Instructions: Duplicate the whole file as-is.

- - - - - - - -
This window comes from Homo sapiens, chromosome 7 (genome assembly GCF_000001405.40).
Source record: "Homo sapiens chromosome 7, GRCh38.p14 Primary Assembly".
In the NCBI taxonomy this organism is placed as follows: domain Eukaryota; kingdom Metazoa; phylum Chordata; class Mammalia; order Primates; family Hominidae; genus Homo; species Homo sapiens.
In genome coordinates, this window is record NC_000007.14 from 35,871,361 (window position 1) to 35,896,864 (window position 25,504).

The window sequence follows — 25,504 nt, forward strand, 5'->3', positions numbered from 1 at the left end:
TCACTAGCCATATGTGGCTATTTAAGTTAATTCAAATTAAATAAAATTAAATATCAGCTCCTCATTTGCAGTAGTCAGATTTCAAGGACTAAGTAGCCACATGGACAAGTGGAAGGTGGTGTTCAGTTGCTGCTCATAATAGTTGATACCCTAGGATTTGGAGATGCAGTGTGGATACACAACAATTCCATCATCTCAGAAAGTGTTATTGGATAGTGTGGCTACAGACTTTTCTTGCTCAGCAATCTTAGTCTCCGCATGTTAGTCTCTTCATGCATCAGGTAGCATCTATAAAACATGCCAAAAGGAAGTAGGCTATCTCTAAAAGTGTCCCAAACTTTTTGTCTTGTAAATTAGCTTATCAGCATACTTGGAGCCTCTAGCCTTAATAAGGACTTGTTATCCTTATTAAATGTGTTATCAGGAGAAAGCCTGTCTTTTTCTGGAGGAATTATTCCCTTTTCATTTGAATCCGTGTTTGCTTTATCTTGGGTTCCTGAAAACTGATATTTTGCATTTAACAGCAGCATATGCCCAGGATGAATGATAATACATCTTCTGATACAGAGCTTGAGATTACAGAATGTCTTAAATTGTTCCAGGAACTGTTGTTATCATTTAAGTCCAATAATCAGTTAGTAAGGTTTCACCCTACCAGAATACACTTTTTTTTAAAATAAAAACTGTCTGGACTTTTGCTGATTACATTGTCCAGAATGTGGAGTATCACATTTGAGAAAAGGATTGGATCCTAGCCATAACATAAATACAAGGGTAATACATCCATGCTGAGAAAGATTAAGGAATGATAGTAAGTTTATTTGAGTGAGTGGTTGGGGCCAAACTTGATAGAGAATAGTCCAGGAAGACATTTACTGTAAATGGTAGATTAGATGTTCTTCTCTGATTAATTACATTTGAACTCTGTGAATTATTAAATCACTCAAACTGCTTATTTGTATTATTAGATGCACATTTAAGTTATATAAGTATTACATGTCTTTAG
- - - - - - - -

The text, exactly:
This window comes from Homo sapiens, chromosome 7 (genome assembly GCF_000001405.40).
Source record: "Homo sapiens chromosome 7, GRCh38.p14 Primary Assembly".
In the NCBI taxonomy this organism is placed as follows: domain Eukaryota; kingdom Metazoa; phylum Chordata; class Mammalia; order Primates; family Hominidae; genus Homo; species Homo sapiens.
In genome coordinates, this window is record NC_000007.14 from 35,871,361 (window position 1) to 35,896,864 (window position 25,504).

The window sequence follows — 25,504 nt, forward strand, 5'->3', positions numbered from 1 at the left end:
TCACTAGCCATATGTGGCTATTTAAGTTAATTCAAATTAAATAAAATTAAATATCAGCTCCTCATTTGCAGTAGTCAGATTTCAAGGACTAAGTAGCCACATGGACAAGTGGAAGGTGGTGTTCAGTTGCTGCTCATAATAGTTGATACCCTAGGATTTGGAGATGCAGTGTGGATACACAACAATTCCATCATCTCAGAAAGTGTTATTGGATAGTGTGGCTACAGACTTTTCTTGCTCAGCAATCTTAGTCTCCGCATGTTAGTCTCTTCATGCATCAGGTAGCATCTATAAAACATGCCAAAAGGAAGTAGGCTATCTCTAAAAGTGTCCCAAACTTTTTGTCTTGTAAATTAGCTTATCAGCATACTTGGAGCCTCTAGCCTTAATAAGGACTTGTTATCCTTATTAAATGTGTTATCAGGAGAAAGCCTGTCTTTTTCTGGAGGAATTATTCCCTTTTCATTTGAATCCGTGTTTGCTTTATCTTGGGTTCCTGAAAACTGATATTTTGCATTTAACAGCAGCATATGCCCAGGATGAATGATAATACATCTTCTGATACAGAGCTTGAGATTACAGAATGTCTTAAATTGTTCCAGGAACTGTTGTTATCATTTAAGTCCAATAATCAGTTAGTAAGGTTTCACCCTACCAGAATACACTTTTTTTTAAAATAAAAACTGTCTGGACTTTTGCTGATTACATTGTCCAGAATGTGGAGTATCACATTTGAGAAAAGGATTGGATCCTAGCCATAACATAAATACAAGGGTAATACATCCATGCTGAGAAAGATTAAGGAATGATAGTAAGTTTATTTGAGTGAGTGGTTGGGGCCAAACTTGATAGAGAATAGTCCAGGAAGACATTTACTGTAAATGGTAGATTAGATGTTCTTCTCTGATTAATTACATTTGAACTCTGTGAATTATTAAATCACTCAAACTGCTTATTTGTATTATTAGATGCACATTTAAGTTATATAAGTATTACATGTCTTTAG